According to an analysis of data by the Mississippi Center for Public Policy, the special sales tax that supports the Jackson Convention Center has raised more than $23 million over the past five years.
Yet the convention center has lost more than $4.9 million during the same timeframe, according to annual reports issued by the center and needs more money to keep the lights on and employees working.
Tuesday, the Jackson City Council tabled until their next meeting a proposal that would’ve given the struggling facility $131,000 from the city’s general funds to cover the facility’s bills until September 30. The next city council meeting is September 17.
The city’s tourism promotion agency, Visit Jackson, has already contributed $450,000 to the convention center’s operating funds this year. Visit Jackson is supported by a 1 percent tax on food in the city limits.
“We need to assure that the doors aren’t closed and that those who have already booked the convention center have a functioning staff, willing, ready and able to support their events,” Jackson Mayor Antar Lumumba said at the council meeting.
The center’s website lists nine events through October.
He also proposed that the city do a new request for proposals from management companies to see if another group can get the convention center’s bottom line out of the red. At present, the center is managed by SMG.
The idea of spending city funds to bail out what was supposed to be a $66 million economic engine annually for the city didn’t sit well with some on the council.
“I don’t think we should have to make an emergency decision to dispense $130,000 without a presentation from the people asking for the money, talking about their business model and why there’s a shortfall of $130,000 so we can understand and get a sense of whether there are issues with the organization itself,” said City Councilman Ashby Foote, who represents Ward 1.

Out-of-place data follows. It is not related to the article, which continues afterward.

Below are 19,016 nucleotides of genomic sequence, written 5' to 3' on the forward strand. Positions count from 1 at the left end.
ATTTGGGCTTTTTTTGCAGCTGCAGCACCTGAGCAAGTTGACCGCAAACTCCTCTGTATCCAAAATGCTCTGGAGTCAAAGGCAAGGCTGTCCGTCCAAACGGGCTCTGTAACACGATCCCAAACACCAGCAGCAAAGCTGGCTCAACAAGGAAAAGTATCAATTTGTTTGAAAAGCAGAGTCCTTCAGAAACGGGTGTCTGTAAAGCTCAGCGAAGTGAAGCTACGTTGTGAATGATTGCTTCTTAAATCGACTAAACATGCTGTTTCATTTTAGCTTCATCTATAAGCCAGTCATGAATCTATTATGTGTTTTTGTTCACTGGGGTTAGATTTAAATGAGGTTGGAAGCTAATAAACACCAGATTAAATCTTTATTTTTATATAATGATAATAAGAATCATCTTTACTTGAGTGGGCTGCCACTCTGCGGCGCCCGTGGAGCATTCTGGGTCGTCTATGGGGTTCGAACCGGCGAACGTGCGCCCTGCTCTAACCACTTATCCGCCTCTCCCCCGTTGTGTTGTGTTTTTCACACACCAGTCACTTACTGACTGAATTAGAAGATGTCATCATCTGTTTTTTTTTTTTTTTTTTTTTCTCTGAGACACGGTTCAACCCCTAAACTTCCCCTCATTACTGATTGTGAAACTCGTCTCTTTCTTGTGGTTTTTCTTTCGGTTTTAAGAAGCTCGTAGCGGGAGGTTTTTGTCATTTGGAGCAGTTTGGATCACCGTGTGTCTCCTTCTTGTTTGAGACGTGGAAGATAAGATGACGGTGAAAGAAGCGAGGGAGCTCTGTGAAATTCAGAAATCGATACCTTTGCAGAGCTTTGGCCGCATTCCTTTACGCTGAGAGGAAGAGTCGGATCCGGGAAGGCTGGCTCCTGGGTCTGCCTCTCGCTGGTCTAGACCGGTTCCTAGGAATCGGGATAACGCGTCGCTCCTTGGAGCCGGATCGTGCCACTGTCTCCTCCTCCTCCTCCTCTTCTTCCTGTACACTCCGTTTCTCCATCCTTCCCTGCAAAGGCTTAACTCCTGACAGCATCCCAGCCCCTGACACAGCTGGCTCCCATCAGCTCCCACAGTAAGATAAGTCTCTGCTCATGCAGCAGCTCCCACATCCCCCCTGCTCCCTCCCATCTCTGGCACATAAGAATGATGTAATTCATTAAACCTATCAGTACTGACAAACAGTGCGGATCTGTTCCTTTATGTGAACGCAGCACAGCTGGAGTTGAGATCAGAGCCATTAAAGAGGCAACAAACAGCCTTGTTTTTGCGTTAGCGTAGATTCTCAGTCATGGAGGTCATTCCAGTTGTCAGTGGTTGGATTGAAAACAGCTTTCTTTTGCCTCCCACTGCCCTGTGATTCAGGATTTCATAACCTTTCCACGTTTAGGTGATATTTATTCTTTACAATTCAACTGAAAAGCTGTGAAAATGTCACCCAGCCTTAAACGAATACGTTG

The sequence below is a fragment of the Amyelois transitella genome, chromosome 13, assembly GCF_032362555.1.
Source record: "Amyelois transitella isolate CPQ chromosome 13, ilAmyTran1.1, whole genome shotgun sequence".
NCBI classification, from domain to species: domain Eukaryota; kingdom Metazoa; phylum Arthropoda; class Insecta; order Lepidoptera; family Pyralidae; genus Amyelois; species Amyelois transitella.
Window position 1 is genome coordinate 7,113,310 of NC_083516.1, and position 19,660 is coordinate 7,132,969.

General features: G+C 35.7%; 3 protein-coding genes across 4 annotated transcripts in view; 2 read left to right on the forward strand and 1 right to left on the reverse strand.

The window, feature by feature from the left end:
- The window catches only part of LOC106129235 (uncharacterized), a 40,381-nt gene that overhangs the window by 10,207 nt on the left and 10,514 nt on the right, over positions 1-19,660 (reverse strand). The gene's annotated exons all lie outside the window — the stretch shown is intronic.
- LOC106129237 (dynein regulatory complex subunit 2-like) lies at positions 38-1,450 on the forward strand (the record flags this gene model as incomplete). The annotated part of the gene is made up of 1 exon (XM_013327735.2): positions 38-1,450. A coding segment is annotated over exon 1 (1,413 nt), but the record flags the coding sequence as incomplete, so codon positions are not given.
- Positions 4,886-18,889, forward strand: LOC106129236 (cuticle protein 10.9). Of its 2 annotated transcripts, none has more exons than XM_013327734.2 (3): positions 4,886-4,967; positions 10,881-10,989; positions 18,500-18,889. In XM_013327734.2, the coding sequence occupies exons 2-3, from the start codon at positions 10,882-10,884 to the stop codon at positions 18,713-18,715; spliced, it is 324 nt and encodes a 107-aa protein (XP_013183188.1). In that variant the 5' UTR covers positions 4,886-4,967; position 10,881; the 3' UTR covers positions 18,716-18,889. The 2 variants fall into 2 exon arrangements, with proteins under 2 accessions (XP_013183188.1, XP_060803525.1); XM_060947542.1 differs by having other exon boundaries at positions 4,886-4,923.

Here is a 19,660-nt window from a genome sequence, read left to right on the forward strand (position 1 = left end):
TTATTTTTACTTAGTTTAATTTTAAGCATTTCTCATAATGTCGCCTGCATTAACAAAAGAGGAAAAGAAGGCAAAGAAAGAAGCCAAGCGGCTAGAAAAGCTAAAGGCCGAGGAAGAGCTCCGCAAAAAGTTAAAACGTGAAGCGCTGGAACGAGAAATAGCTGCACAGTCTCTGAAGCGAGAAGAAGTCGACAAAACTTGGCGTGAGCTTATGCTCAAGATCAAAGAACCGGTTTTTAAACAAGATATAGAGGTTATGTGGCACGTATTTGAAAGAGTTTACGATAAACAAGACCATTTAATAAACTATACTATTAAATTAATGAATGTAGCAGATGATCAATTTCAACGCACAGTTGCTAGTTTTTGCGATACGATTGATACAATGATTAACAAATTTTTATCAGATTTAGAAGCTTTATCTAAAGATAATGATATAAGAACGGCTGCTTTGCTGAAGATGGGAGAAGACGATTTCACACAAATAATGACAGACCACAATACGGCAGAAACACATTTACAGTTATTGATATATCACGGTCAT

“We can’t sit here and be an ATM for people coming in and saying ‘I need another $130,000.’”
According to the 2017 report, the center’s number of events and attendance fell from 2016. There were 207 event days in 2017, versus 293 in 2017. The number of visitors declined by 182,124 in 2016 to 131,910 in 2016.
SMG also manages the New Orleans Ernest N. Morial Convention Center and Lumumba said their approach might not fit Jackson’s needs.
“If we were confident that their (SMG) business model was the best business model, we wouldn’t be doing that (issuing an RFP),” Lumumba said. “They’re not profitable, but you do this to assure heads and beds in your hotels. Most convention centers break even.”
The Morial Convention Center lost $36,275 in operating revenues in 2018, $31,450 in 2017 and $29,925 in 2016, but it attracted 739,161 visitors in 2017 and generated an economic impact of $2.3 billion.
Jackson’s convention center was credited for $18.7 million in direct and indirect spending in 2017, a far cry from the $66 million in economic impact that supporters of building the convention center cited as a reason to spend taxpayer dollars on the facility, which still doesn’t have an attached hotel.
The sales tax for the convention center is one of three levied in the Jackson city limits. The convention center levy is a one percent tax on restaurants, a three percent tax on sales of hotels and a $2 tax on every rental car.
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The sales tax to fund construction and operation of the $65 million convention center was authorized by House Bill 1832, which was passed in the 2004 session. The convention center opened in 2009.